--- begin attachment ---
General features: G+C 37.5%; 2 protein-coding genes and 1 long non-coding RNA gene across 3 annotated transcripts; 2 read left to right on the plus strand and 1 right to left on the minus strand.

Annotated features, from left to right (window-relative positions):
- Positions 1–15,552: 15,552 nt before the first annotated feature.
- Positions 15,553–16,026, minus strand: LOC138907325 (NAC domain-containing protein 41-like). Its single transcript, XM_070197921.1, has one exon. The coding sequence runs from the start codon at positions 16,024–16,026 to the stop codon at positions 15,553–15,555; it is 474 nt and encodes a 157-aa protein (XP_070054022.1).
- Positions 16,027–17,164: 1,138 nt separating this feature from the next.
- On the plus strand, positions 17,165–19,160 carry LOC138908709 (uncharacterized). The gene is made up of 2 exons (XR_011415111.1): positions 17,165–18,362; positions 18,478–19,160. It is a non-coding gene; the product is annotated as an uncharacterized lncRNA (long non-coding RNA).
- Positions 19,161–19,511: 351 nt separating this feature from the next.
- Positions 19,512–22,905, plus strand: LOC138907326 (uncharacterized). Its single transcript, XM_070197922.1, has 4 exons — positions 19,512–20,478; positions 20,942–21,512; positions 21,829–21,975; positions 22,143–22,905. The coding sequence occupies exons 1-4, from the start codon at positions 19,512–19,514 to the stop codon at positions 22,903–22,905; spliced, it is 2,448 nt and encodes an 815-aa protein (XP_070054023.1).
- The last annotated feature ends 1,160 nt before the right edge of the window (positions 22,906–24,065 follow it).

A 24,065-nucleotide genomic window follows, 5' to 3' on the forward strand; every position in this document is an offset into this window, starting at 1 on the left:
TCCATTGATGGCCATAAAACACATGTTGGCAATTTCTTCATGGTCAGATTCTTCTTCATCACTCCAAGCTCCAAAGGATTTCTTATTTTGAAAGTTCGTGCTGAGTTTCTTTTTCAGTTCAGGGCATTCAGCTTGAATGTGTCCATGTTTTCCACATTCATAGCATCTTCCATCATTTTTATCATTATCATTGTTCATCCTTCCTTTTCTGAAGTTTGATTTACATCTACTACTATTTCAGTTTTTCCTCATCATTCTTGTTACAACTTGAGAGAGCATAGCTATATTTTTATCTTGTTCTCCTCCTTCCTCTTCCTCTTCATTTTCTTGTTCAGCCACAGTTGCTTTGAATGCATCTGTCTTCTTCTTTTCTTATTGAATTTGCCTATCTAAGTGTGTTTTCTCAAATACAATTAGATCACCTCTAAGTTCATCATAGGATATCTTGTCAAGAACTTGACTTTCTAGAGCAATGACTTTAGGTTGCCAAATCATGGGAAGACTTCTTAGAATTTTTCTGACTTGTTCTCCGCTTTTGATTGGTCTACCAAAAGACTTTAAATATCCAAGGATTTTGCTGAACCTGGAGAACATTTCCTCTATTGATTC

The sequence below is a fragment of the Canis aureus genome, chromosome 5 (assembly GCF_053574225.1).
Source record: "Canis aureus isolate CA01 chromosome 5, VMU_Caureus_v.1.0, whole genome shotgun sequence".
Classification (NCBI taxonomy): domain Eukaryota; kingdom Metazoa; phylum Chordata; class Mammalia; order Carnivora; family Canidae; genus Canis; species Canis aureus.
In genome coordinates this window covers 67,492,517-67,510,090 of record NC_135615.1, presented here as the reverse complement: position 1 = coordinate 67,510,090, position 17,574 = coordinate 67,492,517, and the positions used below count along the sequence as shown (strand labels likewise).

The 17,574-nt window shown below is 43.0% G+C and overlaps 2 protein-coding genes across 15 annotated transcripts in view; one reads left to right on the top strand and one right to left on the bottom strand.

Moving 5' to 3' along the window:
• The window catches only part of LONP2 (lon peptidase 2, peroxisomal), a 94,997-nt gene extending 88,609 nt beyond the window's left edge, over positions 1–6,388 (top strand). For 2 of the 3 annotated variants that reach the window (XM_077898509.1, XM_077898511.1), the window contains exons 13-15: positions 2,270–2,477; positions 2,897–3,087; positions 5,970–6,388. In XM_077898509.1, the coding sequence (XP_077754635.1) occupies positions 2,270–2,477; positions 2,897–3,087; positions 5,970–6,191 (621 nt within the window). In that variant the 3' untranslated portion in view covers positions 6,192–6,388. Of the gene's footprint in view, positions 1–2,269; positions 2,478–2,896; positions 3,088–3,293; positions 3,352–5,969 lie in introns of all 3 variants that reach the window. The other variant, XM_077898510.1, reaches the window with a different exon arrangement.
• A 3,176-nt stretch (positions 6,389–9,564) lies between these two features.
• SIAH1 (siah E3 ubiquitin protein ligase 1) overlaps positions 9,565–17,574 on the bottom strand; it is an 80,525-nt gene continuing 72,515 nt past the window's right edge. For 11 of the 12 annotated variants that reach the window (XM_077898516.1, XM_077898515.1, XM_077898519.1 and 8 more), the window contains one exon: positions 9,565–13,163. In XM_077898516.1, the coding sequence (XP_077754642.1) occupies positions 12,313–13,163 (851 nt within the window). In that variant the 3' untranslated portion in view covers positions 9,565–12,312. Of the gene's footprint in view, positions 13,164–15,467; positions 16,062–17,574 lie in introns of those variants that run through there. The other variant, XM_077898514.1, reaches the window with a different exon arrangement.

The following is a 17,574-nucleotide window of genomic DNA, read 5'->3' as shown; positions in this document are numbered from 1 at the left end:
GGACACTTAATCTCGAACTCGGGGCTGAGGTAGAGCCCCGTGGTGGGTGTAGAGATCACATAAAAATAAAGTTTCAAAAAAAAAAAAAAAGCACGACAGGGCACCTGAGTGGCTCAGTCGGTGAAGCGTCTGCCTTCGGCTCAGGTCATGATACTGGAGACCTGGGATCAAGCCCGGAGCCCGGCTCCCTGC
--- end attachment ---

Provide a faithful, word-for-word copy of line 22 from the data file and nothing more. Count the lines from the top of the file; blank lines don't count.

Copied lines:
GGACACTTAATCTCGAACTCGGGGCTGAGGTAGAGCCCCGTGGTGGGTGTAGAGATCACATAAAAATAAAGTTTCAAAAAAAAAAAAAAAGCACGACAGGGCACCTGAGTGGCTCAGTCGGTGAAGCGTCTGCCTTCGGCTCAGGTCATGATACTGGAGACCTGGGATCAAGCCCGGAGCCCGGCTCCCTGC